“It’s an initiation to Hell. Brutal. Violent. Powerful. Outrageous! There are no specific adjectives for describing what’s happening here at the moment,” wrote Bruno Peyron about his 42° south experience. “We’ve changed scales and changed planets. Commodore Explorer is without a doubt the biggest catamaran, but here it just doesn’t exist… We almost capsized…” Colossal waves opened up gulfs under the Commodore Explorer, speeding along at 30 knots in the tempest. Peyron’s men struggled for forty hours in their attempt to keep the monster under control. These experienced sailors had never seen such a violent sea. The barepoled boat pulled through without major damage. A miracle. But for the crew, the ordeal was grueling, and they’d take a few weeks to get over it.
Alone in the running
As the boat rounded the Cape of Good Hope on 22 February, Bruno Peyron allowed himself to believe in the Trophy once again. After the shocking introduction to the Forties, and despite the need of a few repairs along the way, Commodore Explorer had swallowed up the miles – 466 miles (863 km) on 25 February – stealing those that again had been lost in ENZA’s favor. The regatta of the giants continued unabated.
But on 27 February, the New Zealander catamaran collided with an unidentified floating object. The blow was fatal: Blake and Robin in turn abandoned the race and headed for South Africa. Commodore Explorer nearly joined them. The day before, a particularly violent wave abeam struck the starboard side. Repairs lasted all night long before the leak was finally plugged up.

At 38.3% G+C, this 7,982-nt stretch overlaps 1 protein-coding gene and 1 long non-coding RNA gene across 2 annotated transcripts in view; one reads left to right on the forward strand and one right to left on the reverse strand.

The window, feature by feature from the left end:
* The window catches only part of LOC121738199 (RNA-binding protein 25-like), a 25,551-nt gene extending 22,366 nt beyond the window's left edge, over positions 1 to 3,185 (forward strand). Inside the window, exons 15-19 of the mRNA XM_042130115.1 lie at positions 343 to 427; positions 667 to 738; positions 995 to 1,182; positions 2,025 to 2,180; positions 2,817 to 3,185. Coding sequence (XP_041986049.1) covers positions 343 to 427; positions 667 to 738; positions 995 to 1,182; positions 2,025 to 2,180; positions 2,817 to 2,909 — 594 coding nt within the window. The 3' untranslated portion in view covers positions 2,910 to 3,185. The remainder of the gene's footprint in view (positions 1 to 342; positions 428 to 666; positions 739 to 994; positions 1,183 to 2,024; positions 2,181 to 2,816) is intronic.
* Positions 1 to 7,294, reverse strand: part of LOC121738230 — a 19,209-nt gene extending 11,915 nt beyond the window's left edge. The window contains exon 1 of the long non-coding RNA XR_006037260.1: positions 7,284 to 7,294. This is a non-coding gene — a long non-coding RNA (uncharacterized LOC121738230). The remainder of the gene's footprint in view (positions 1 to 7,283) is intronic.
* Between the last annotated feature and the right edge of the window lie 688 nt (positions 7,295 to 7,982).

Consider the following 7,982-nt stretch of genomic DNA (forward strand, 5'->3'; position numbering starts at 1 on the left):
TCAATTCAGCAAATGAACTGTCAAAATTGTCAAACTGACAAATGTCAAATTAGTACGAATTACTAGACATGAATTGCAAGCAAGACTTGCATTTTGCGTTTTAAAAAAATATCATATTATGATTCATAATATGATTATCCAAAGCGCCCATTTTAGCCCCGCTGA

After 33 days, 8 hours and 46 minutes at sea, the last catamaran in the running crossed, at 50° south, the longitude of Cape Leeuwin, off Australia. A never-seen record that Bruno Peyron’s HQ rates as following the trail of the great nineteenth-century clippers.
The weather was milder as they entered the Pacific. At an average speed of 16 knots, Commodore Explorer approached the continent of Antarctica by a few more degrees, drawing near to 56° south, the longitude of Cape Horn. The next ordeal.
The “Horn wrecks”
“We’re still upright,” wrote Bruno Peyron in his logbook on 22 March, “and yet with 45 knots of south wind against us as we approach Cape Horn, they say this is only the case 10 % of the time…” Two lows had turned up in the zone, and the slot of passable weather was narrow and inconstant. Caught up by gusts at 70 knots (130 km/h), Commodore Explorer, threatened with explosion in full flight, sailed ahull(5)(5)Crossing wind and waves with sails furled.. “Inside, we’re getting everything ready for the possibility of capsizing,” described the skipper. “We’re drifting at 4 knots towards the coast. We’re less than 100 miles (185 km) from the coast. Not good.”